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Leon Kossoff (1926 - )
Along with other artists of the School of London, Kossoff reinvigorated figurative painting after the war. His figure paintings are often of his close friends and family, including his wife Rosalind and long-standing model, Fidelma, allowing him to revisit the sitter and create extremely intimate portraits. Kossoff has described the laborious process behind his portraits, explaining that, “the subject is visited many times and lots of drawings are made, mostly very quickly.” He tells us that, “the work is begun in the studio where each new drawing means a new start until, one day, a drawing appears which opens up the subject in a new way.”
For Kossoff, London was and continues to be his most enduring subject. He chronicled the places he was most familiar with, including Mornington Crescent, Bethnal Green, Willesden and Kilburn, depicting urban subjects such as railway bridges, churches and building sites. Even the people that feature in these cityscapes were familiar to him, choosing to populate his canvases with his close friends and family, making these scenes intimate insights into the artist’s life. By returning to certain landmarks, such as King’s Cross St Pancras and Hawksmoor’s Christ Church, Spitalfields, he recorded the changing physical and social landscape of the city, and its reconstruction after the severe aerial bombardment during the war.
Kossoff has been hailed as one of Britain’s greatest living artists, principally due to his fascinating creative process and distinctive expressive brushstrokes, earthy colours and dense impasto, resulting in viscous, energetic canvases. He places much importance on drawing as a crucial part of the painting process, but also as a medium in its own right. Indeed, his works start as drawings, which he briskly paints over, often finishing them in a day. After completing a painting, the work is moved to a small room in his home, sometimes for several weeks, while he decides whether to let the paint dry or scrape it off and start again. When he chooses the latter, the final canvas has on it layers of paint and past compositions hiding under the surface. Between 2002 and 2008, Kossoff adopted a lighter palette, abandoning his previous city greys and browns, to capture the cherry tree in his garden in brighter colours.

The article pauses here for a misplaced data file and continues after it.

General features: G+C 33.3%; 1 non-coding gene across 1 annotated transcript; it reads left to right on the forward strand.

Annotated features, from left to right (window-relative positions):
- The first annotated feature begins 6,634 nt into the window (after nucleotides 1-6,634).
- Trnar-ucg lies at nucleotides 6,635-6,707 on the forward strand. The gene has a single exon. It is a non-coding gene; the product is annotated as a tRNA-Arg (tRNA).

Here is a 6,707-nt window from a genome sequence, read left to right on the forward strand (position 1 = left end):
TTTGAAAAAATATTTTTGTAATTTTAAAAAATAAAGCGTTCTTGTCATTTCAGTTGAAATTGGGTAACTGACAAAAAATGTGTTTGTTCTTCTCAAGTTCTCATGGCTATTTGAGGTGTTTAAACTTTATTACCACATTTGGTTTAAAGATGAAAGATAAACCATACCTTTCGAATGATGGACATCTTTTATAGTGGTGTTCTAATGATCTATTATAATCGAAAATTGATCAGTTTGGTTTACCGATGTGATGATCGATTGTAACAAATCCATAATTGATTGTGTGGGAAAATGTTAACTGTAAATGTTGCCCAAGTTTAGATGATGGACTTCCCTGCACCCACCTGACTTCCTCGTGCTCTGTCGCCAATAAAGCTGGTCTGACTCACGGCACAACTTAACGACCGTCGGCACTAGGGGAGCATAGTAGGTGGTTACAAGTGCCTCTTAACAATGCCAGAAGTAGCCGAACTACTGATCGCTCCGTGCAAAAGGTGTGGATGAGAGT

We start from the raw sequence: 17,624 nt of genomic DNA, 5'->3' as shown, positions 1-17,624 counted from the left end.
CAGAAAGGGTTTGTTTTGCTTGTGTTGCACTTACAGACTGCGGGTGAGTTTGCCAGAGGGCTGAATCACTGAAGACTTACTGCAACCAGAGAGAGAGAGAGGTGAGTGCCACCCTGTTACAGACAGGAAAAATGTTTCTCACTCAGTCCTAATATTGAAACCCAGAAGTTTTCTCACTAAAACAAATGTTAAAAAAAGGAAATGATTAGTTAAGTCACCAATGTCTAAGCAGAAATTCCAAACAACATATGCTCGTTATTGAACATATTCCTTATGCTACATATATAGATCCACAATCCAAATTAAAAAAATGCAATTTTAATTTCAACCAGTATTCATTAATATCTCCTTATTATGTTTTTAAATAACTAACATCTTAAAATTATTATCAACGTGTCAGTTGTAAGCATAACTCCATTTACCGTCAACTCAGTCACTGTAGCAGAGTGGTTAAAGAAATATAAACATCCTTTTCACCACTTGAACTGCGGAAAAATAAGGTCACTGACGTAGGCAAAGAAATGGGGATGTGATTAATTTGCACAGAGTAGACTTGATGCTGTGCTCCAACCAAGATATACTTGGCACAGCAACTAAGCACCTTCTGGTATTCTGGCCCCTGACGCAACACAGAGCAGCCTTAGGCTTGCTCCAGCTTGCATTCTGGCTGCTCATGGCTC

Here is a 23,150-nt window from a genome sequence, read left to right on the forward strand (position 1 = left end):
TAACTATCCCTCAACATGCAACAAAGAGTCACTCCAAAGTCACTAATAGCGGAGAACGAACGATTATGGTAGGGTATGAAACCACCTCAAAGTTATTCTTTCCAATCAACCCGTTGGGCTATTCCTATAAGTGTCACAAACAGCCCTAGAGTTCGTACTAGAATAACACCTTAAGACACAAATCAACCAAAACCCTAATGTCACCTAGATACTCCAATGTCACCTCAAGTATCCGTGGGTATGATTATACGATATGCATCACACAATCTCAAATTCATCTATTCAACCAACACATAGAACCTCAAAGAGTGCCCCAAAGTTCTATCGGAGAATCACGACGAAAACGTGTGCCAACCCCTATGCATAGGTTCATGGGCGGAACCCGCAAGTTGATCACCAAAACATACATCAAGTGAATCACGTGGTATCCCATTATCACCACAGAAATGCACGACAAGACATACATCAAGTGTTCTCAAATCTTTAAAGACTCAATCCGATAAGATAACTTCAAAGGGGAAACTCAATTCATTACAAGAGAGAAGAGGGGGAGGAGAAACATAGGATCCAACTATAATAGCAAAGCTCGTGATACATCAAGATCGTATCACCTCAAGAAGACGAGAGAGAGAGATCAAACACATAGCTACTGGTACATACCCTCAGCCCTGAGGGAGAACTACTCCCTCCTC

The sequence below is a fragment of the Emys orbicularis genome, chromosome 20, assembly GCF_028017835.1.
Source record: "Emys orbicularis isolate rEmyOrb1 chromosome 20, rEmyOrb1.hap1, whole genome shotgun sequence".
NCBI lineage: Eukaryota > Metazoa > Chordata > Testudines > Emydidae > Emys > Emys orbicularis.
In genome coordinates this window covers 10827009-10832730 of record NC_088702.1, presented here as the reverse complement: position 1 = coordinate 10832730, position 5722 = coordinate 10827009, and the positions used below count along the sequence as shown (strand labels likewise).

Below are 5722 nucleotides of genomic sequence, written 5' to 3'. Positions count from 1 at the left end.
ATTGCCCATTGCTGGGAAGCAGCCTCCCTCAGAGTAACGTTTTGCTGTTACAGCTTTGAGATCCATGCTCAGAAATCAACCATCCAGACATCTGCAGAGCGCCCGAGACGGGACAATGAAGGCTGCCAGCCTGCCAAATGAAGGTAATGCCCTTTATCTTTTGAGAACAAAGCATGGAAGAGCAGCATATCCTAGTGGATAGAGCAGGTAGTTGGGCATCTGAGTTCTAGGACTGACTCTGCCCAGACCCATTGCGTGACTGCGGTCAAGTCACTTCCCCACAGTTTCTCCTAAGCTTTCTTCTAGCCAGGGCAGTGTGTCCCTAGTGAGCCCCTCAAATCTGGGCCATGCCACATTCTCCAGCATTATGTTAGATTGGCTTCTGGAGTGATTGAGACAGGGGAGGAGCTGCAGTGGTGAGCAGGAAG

Kossoff has received many accolades in his lifetime, representing Britain in the Venice Biennale in 1995, and was the subject of a major retrospective at the Tate Gallery in London in 1996. He was also offered the honour of receiving a Commander of the Most Excellent Order of the British Empire by Queen Elizabeth, but he declined. He has been honoured with numerous exhibitions, including “Leon Kossoff: Drawing from Painting,” at the National Gallery of London in 2007, “Leon Kossoff-London Landscapes,” in 2013, which travelled internationally, and most recently, was featured in the Tate Britain’s 2018 exhibition, entitled, “All Too Human: Bacon, Freud and a Century of Painting Life.” His works feature in collections worldwide, including the Art Institute of Chicago, the MoMA in New York and The National Gallery of Art in Washington, to name a few.
Leon Kossoff (1926 - ) From 'Minerva Protects Pax from Mars' by Rubens Charcoal on paper
40.4 x 50 cm (15 ⁷/₈ x 19 ³/₄ inches)
Executed circa 1980-1981